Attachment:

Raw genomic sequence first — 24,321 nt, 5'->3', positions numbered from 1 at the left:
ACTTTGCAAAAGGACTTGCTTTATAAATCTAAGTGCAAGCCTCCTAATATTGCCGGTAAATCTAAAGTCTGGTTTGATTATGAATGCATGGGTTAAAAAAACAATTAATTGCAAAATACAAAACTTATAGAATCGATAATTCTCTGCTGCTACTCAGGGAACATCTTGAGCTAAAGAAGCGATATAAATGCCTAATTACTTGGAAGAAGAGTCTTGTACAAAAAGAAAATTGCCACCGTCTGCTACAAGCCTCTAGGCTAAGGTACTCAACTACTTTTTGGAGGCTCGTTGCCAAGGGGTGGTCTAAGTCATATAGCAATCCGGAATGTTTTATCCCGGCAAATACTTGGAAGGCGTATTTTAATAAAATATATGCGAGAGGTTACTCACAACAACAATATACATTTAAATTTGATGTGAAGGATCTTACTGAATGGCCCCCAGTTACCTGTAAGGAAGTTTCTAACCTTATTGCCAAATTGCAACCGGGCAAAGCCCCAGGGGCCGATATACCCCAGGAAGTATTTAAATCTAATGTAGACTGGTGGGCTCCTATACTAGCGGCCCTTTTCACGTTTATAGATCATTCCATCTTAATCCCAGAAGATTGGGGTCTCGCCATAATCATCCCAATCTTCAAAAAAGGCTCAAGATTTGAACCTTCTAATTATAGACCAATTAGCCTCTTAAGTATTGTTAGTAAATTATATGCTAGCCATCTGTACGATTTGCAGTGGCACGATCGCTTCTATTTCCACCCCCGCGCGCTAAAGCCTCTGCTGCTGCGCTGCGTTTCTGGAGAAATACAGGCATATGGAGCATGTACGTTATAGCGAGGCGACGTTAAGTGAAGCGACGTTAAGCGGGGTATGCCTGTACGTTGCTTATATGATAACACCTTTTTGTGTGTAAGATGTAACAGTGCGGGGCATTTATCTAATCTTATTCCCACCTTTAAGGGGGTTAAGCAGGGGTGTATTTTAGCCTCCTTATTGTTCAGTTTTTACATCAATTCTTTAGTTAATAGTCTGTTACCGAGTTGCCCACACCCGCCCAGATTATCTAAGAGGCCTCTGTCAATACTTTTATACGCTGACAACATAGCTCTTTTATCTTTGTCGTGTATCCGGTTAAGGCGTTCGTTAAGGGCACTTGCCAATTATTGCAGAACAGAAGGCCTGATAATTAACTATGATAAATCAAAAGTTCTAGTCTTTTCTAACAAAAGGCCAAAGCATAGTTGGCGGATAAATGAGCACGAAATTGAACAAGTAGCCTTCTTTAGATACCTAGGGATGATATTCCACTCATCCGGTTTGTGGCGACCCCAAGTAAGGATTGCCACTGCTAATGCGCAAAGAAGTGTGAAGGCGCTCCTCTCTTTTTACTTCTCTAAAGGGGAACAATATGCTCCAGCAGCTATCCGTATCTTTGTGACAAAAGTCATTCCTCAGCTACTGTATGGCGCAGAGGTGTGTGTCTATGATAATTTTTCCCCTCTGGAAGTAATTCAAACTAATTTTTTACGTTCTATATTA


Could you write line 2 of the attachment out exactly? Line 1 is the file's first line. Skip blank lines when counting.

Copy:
ACTTTGCAAAAGGACTTGCTTTATAAATCTAAGTGCAAGCCTCCTAATATTGCCGGTAAATCTAAAGTCTGGTTTGATTATGAATGCATGGGTTAAAAAAACAATTAATTGCAAAATACAAAACTTATAGAATCGATAATTCTCTGCTGCTACTCAGGGAACATCTTGAGCTAAAGAAGCGATATAAATGCCTAATTACTTGGAAGAAGAGTCTTGTACAAAAAGAAAATTGCCACCGTCTGCTACAAGCCTCTAGGCTAAGGTACTCAACTACTTTTTGGAGGCTCGTTGCCAAGGGGTGGTCTAAGTCATATAGCAATCCGGAATGTTTTATCCCGGCAAATACTTGGAAGGCGTATTTTAATAAAATATATGCGAGAGGTTACTCACAACAACAATATACATTTAAATTTGATGTGAAGGATCTTACTGAATGGCCCCCAGTTACCTGTAAGGAAGTTTCTAACCTTATTGCCAAATTGCAACCGGGCAAAGCCCCAGGGGCCGATATACCCCAGGAAGTATTTAAATCTAATGTAGACTGGTGGGCTCCTATACTAGCGGCCCTTTTCACGTTTATAGATCATTCCATCTTAATCCCAGAAGATTGGGGTCTCGCCATAATCATCCCAATCTTCAAAAAAGGCTCAAGATTTGAACCTTCTAATTATAGACCAATTAGCCTCTTAAGTATTGTTAGTAAATTATATGCTAGCCATCTGTACGATTTGCAGTGGCACGATCGCTTCTATTTCCACCCCCGCGCGCTAAAGCCTCTGCTGCTGCGCTGCGTTTCTGGAGAAATACAGGCATATGGAGCATGTACGTTATAGCGAGGCGACGTTAAGTGAAGCGACGTTAAGCGGGGTATGCCTGTACGTTGCTTATATGATAACACCTTTTTGTGTGTAAGATGTAACAGTGCGGGGCATTTATCTAATCTTATTCCCACCTTTAAGGGGGTTAAGCAGGGGTGTATTTTAGCCTCCTTATTGTTCAGTTTTTACATCAATTCTTTAGTTAATAGTCTGTTACCGAGTTGCCCACACCCGCCCAGATTATCTAAGAGGCCTCTGTCAATACTTTTATACGCTGACAACATAGCTCTTTTATCTTTGTCGTGTATCCGGTTAAGGCGTTCGTTAAGGGCACTTGCCAATTATTGCAGAACAGAAGGCCTGATAATTAACTATGATAAATCAAAAGTTCTAGTCTTTTCTAACAAAAGGCCAAAGCATAGTTGGCGGATAAATGAGCACGAAATTGAACAAGTAGCCTTCTTTAGATACCTAGGGATGATATTCCACTCATCCGGTTTGTGGCGACCCCAAGTAAGGATTGCCACTGCTAATGCGCAAAGAAGTGTGAAGGCGCTCCTCTCTTTTTACTTCTCTAAAGGGGAACAATATGCTCCAGCAGCTATCCGTATCTTTGTGACAAAAGTCATTCCTCAGCTACTGTATGGCGCAGAGGTGTGTGTCTATGATAATTTTTCCCCTCTGGAAGTAATTCAAACTAATTTTTTACGTTCTATATTA